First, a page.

Mark Krikorian recently joined the Washington Spirit as President of Soccer Operations. A decorated head coach at Florida State, Krikorian led the Seminoles for 17 seasons before coming to the nation’s capital. We sat down with the new President to pick his brain and ask him about his plans for the Spirit.
Q: After 17 years coaching college soccer, what drew you back to the professional game?
A: Michele Kang. I thought Michele was very compelling when I was able to sit down with her and hear about the vision that she has for the Washington Spirit and the direction she’s interested in taking the club and professional women’s soccer as a whole. Our conversation interested me and really excited me for the new challenge.
Q: What are some challenges you look forward to taking on as you transition from a coaching role to a front office role?
A: There’s a lot for me to learn but the modern college game has certainly prepared me for this role. So many of us college coaches have had to manage various areas of our organizations to ensure the athletes have all of their needs met. In some ways, it’s very similar here: maintaining a team of coaches, a team of administrative staff, and a team of support staff to make sure the players have everything they need. The NWSL and NCAA are similar in some ways and different in many others ways. I’m looking forward to the challenge.
Q: Do you have a specific principle or maxim that you plan to use as a guide in your management of the club? If so, what is it?
A: The players always come first. At the end of the day, what’s in the best interest of the players is what’s in the best interest of the club. We’re going to make this an even more player-friendly environment, we’re going to put together the best medical team we can to complement what currently exists, and we’re going to make sure that all areas of the club that affect player performance are dealt with in the most professional manner possible to give our players the best environment to be their best selves.
Q: What are you looking forward to about reuniting with two of your former Seminoles?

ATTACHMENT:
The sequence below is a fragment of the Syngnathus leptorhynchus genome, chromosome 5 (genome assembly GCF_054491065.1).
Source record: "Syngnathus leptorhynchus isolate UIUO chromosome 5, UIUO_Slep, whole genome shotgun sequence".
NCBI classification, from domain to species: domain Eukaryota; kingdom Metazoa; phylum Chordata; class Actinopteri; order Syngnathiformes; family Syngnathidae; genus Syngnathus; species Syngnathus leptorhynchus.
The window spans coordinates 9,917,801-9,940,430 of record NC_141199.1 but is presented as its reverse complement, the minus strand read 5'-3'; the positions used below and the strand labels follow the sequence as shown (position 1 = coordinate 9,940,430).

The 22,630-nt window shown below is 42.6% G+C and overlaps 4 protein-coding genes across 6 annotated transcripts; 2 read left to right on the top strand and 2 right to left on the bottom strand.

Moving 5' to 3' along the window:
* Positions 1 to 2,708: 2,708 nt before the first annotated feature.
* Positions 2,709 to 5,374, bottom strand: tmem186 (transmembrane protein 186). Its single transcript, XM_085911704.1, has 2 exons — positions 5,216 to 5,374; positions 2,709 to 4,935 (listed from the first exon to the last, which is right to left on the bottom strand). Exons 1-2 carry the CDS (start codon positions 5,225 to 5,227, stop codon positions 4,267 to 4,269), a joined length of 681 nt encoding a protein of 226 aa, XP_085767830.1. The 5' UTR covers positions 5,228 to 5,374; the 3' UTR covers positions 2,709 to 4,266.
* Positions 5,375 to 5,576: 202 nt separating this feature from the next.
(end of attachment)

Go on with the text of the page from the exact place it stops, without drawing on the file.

A: Reconnecting with them has been fantastic. I had the chance to coach a lot of players who have since come into the league and I look forward to seeing all of them, but being here with Tori and Jamia is special. It’s great to be able to catch up, hear about their families, and see how they’ve continued to mature and grow into absolutely fantastic young women. I look forward to seeing all the other friendly faces that I shared time with in Tallahassee and rooting for them as they continue to be successful.
Q: Other than a successful title defense, what goals do you have for the club this season?
A: I believe in respecting the process and will lay out a vision for the future once I have done a full assessment of the club.
Q: As a longtime women’s soccer coach, what are your thoughts regarding the trajectory of the sport and its rising popularity?
A: It’s fantastic to see. If I think back over the 35-40 years I’ve been coaching or at least involved in the game, the progress has been incredible. Witnessing the commitment of so many people to supporting, growing, and developing women’s sport, not just soccer, it seems that the sky’s the limit. I think it will continue to grow and hopefully we continue to see investment from the media to help drive that continued growth in visibility.
Q: Where do you see the Spirit as a club and the league as a whole in five years?
A: The possibilities are endless. Here in Washington, I think the goal is to continue to grow and develop the club to be the best it can be. In this league, we have so many of the world’s best players and for me, it’s about continuing to grow the quality across the board. If we keep that up, the league grows, the teams grow, everything gets bigger and better and the U.S. can continue to make a great impression on the world of women’s soccer.